Send to

Choose Destination
Nature. 2000 Nov 23;408(6811):440-4.

Optical gain in silicon nanocrystals.

Author information

INFM & Dipartimento di Fisica, UniversitĂ  di Trento, Povo, Italy.


Adding optical functionality to a silicon microelectronic chip is one of the most challenging problems of materials research. Silicon is an indirect-bandgap semiconductor and so is an inefficient emitter of light. For this reason, integration of optically functional elements with silicon microelectronic circuitry has largely been achieved through the use of direct-bandgap compound semiconductors. For optoelectronic applications, the key device is the light source--a laser. Compound semiconductor lasers exploit low-dimensional electronic systems, such as quantum wells and quantum dots, as the active optical amplifying medium. Here we demonstrate that light amplification is possible using silicon itself, in the form of quantum dots dispersed in a silicon dioxide matrix. Net optical gain is seen in both waveguide and transmission configurations, with the material gain being of the same order as that of direct-bandgap quantum dots. We explain the observations using a model based on population inversion of radiative states associated with the Si/SiO2 interface. These findings open a route to the fabrication of a silicon laser.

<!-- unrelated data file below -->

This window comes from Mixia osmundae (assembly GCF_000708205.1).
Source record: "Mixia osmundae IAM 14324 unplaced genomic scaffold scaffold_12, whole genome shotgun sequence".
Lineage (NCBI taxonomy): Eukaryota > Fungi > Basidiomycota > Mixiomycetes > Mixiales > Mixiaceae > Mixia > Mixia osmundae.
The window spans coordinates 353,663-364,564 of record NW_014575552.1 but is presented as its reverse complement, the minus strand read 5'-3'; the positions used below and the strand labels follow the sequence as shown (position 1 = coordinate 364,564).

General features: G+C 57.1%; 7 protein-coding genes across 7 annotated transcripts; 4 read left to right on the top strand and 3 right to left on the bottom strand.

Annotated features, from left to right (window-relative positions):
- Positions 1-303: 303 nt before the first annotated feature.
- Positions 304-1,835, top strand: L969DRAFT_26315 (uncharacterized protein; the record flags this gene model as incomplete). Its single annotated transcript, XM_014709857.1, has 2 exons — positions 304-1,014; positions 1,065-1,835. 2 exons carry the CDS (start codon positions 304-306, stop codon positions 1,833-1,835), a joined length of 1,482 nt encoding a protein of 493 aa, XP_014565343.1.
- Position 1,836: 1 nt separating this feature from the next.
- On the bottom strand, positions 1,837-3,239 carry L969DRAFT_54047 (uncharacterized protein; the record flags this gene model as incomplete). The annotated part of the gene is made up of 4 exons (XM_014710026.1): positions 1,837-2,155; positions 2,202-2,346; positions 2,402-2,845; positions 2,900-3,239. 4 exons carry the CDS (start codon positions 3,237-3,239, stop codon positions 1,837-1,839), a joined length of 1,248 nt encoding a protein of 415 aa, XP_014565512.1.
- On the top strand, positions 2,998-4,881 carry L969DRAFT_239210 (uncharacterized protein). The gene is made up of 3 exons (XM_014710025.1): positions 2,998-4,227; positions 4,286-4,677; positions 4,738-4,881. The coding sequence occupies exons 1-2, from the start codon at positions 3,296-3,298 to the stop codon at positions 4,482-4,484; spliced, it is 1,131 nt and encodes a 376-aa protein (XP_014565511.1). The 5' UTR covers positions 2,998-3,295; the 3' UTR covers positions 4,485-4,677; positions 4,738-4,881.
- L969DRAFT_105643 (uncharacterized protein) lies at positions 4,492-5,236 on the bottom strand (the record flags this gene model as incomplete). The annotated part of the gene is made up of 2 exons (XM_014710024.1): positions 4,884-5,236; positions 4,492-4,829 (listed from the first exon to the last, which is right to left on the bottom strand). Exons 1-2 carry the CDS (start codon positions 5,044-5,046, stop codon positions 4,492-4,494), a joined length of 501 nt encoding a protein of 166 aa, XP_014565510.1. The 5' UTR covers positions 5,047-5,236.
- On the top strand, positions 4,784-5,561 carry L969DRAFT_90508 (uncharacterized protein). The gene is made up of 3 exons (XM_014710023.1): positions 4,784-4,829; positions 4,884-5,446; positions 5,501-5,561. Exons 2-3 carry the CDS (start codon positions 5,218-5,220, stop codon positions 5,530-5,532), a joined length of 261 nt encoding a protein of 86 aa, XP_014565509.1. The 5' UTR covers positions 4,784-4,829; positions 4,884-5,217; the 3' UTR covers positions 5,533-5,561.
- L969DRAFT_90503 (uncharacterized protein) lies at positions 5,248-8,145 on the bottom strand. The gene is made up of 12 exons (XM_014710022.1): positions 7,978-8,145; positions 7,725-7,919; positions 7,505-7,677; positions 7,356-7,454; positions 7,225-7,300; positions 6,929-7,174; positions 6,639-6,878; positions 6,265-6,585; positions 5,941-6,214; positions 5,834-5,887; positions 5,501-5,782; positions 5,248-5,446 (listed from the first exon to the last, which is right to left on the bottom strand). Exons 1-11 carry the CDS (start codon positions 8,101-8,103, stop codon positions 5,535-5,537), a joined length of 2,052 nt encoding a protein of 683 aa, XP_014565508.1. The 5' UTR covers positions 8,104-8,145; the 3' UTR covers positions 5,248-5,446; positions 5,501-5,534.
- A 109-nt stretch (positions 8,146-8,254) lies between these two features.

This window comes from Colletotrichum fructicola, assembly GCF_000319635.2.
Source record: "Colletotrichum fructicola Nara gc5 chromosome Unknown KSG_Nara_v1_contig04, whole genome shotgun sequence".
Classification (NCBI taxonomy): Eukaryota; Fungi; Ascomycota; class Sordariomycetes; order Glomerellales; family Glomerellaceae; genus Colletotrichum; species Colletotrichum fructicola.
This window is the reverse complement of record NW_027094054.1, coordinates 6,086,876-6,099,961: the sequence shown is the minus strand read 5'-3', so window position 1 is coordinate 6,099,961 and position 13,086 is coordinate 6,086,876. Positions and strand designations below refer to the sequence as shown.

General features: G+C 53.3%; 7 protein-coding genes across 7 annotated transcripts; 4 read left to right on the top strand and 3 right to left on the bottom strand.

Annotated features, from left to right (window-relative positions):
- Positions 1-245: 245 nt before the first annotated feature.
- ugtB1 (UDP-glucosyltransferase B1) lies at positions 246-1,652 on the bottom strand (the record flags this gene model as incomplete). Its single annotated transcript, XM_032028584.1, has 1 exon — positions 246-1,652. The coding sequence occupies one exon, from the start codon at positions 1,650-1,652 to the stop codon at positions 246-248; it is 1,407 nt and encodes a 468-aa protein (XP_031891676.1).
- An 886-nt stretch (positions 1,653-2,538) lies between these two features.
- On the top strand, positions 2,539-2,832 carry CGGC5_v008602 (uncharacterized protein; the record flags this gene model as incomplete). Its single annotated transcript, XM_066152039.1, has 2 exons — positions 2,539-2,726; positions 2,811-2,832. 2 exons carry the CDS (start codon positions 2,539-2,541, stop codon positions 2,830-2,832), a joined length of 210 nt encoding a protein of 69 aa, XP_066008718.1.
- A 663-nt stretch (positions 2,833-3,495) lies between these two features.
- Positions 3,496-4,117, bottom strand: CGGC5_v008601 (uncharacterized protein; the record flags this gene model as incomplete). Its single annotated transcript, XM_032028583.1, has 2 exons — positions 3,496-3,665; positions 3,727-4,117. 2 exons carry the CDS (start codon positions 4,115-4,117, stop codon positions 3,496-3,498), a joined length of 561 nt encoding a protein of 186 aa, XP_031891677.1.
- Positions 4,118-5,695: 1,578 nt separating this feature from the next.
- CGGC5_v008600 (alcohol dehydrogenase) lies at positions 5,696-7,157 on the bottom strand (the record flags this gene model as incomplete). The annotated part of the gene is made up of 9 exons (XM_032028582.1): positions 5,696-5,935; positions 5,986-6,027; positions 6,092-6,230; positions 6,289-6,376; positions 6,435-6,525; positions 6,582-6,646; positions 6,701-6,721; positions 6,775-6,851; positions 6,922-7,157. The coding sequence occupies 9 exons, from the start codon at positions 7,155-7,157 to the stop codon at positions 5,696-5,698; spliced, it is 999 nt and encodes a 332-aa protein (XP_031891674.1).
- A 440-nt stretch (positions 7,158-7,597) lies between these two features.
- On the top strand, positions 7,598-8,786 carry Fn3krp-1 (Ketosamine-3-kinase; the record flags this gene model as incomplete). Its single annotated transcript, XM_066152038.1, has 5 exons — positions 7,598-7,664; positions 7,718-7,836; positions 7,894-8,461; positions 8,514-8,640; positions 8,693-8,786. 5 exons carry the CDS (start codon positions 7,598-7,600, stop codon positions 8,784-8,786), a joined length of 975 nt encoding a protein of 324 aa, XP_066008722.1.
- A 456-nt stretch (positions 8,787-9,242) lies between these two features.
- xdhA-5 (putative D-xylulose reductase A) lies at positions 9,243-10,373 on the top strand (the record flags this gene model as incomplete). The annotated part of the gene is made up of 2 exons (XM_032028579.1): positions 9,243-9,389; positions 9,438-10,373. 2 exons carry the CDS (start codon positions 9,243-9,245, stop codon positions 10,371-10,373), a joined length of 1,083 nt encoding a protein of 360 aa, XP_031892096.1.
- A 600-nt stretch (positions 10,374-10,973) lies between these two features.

Supplemental Content

Full text links

Icon for Nature Publishing Group
Loading ...
Support Center